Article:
Then we contemplated its enormity. While far shorter than "War and Peace," the heft of our 40-page return was striking.
So was the amount we had paid.
If taxes are "the price we pay for civilization," our payment should help make America the Athens of the 21st century. I'm sure millions of others had very similar thoughts. Unfortunately, the price we pay for civilization will need to rise sharply in the near future. Whatever you paid this year, get ready to pay lots more.
The newest estimates come from two economists, Jagadeesh Gokhale and Kent Smetters at the Cato Institute and Wharton School, respectively. They are the economists whose estimates of unfunded government liabilities were summarily removed from the president's budget in 2003 as Treasury Secretary Paul O'Neill was ousted and replaced by John W. Snow.
Secretary Snow's immediate job was to sell the second round of tax cuts. The idea wouldn't have gone over very well if an official accounting of government liabilities had revealed the entire country was stone broke.
Writing in the March/April issue of the Financial Analysts Journal, Gokhale and Smetters update their earlier generational accounting work. Since 2003 things have gotten worse, not better. Their work shows:
- That our government has promised $63.675 trillion more in benefits than it will collect in taxes.
- That "if the federal government confiscated all the land in the United States along with all of its improvements buildings, highways, plants and equipment, and other durable assets built on it and sold them at auction to foreign investors, it would still fall more than $20 trillion short in present value of the monies required to satisfy its future budget."
- That the true federal deficit isn't the $200 billion-odd a year discussed in newspapers but nearly 10 times more, $2.4 trillion.
- That without Social Security and Medicare, we'd be running a surplus. The entire problem is the $72.9 trillion unfunded liabilities of Social Security and Medicare.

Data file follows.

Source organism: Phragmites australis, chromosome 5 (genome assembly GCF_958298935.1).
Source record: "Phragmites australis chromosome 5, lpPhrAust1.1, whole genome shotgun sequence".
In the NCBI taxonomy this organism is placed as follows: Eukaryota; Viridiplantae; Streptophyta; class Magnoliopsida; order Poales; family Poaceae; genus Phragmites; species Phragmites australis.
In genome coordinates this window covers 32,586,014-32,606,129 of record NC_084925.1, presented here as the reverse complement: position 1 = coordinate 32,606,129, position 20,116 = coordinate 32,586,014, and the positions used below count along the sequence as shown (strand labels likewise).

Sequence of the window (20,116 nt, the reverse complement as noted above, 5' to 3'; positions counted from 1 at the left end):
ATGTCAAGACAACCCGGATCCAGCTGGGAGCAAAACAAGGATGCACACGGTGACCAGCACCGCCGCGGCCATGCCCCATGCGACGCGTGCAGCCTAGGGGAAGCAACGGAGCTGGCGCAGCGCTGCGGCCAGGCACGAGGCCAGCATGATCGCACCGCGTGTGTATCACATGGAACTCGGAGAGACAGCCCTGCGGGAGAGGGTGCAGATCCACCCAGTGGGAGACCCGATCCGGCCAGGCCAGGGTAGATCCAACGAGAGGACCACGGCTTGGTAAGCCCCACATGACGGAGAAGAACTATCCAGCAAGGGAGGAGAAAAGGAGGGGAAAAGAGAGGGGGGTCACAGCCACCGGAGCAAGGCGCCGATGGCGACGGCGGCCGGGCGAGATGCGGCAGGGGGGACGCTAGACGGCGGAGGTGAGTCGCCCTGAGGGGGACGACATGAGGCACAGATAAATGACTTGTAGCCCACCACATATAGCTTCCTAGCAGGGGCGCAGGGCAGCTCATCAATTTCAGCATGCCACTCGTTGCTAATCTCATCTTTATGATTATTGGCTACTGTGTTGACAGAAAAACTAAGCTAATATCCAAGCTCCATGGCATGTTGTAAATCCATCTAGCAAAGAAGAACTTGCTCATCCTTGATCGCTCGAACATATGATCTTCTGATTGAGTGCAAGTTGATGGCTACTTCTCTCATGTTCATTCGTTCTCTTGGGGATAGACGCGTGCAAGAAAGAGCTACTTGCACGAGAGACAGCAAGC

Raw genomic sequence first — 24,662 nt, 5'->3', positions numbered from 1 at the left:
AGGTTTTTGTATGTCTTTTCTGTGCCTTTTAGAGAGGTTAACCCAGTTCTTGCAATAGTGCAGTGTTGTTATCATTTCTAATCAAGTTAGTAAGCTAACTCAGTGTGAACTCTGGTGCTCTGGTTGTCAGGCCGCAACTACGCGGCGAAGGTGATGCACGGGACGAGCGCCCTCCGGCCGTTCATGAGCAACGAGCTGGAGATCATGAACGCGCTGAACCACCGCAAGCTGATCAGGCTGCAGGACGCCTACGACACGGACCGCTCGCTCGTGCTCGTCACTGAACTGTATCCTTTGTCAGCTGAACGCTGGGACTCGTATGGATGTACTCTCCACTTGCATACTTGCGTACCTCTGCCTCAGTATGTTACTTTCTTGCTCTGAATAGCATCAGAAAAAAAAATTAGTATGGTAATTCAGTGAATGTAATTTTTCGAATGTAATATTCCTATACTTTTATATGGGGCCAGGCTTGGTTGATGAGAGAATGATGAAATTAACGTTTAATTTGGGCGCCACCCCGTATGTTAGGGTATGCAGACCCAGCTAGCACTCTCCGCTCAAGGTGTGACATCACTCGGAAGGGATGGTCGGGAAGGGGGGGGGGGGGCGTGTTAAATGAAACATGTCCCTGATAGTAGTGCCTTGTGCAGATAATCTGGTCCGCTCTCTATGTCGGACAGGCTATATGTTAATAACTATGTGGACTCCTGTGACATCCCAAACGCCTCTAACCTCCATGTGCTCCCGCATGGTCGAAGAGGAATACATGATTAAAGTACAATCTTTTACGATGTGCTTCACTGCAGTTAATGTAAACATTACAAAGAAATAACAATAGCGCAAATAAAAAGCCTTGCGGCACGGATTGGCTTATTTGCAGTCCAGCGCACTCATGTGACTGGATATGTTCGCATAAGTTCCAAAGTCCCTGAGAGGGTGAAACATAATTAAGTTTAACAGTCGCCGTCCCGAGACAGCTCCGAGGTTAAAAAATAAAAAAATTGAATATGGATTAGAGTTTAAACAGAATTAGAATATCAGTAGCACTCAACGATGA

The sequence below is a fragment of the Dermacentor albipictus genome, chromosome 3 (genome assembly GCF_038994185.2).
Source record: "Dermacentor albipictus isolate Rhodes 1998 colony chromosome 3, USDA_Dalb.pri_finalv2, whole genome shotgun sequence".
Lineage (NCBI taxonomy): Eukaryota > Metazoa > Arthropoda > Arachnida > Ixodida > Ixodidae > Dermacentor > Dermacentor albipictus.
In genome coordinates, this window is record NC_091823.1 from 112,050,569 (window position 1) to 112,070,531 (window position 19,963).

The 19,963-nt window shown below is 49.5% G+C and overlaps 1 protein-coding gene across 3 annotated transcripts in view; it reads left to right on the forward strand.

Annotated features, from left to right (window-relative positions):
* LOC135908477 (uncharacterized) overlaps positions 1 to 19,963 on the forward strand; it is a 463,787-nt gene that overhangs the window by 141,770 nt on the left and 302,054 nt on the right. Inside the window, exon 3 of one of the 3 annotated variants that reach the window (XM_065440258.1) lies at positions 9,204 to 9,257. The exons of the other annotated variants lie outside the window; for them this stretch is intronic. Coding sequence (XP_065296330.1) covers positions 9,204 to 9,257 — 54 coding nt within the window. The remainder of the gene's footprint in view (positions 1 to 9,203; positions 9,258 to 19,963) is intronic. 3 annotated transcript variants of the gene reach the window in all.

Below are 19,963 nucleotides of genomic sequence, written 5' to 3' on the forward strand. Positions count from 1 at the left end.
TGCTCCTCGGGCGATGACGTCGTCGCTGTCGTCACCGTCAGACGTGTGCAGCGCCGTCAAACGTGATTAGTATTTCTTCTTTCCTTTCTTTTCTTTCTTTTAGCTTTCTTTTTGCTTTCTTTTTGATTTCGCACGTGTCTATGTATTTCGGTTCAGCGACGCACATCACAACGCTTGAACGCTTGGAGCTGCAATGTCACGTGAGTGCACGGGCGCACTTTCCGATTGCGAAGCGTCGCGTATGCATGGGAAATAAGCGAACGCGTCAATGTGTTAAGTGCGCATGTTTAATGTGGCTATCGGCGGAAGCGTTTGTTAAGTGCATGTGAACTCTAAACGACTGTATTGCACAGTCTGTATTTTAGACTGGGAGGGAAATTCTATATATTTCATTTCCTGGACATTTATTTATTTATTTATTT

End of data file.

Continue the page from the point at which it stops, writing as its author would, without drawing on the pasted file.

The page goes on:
- That complete elimination of all military spending, forever, would only cover about one-half of the unfunded liabilities of Medicare.
- That paying for the promised benefits would require an immediate new 14.4 percent tax on all payroll. A tax increase that large probably wouldn't be collectible. Work would go underground.
- That the vast majority of the problem can be traced to a single program, Medicare. Its unfunded liabilities are 8.5 times as large as the unfunded liabilities of Social Security.
|Broke, Busted, Tapped Out, Ruined, Strapped, and Cleaned Out|
|This table compares the present value in 2004 dollars of estimates for the unfunded liabilities of Social Security and Medicare.|
|Social Security||7.7 trillion||$13.4 trillion|
|Medicare Part A||$23.7||$28.1|
|Medicare Part B||$26.0||$26.2|
|Medicare Part D||$15.6||$16.2|
|Source: “Do the Markets Care about the $2.4 Trillion U.S. Deficit?, March/April Financial Analysts Journal|
To put these figures in perspective, the total output of the U.S. economy is now about $12.5 trillion. The Federal Reserve recently estimated the net worth of all U.S. consumers -- that's you, me and Bill Gates -- at $55.6 trillion.
The two economists ask why the credit markets aren't treating the U.S. Treasury like a poor cousin to General Motors. They suggest four possible answers, but I've got one of my own: Every government in the world does exactly the same thing.
ON THE WEB
The $96.27 billion federal deficit -- for March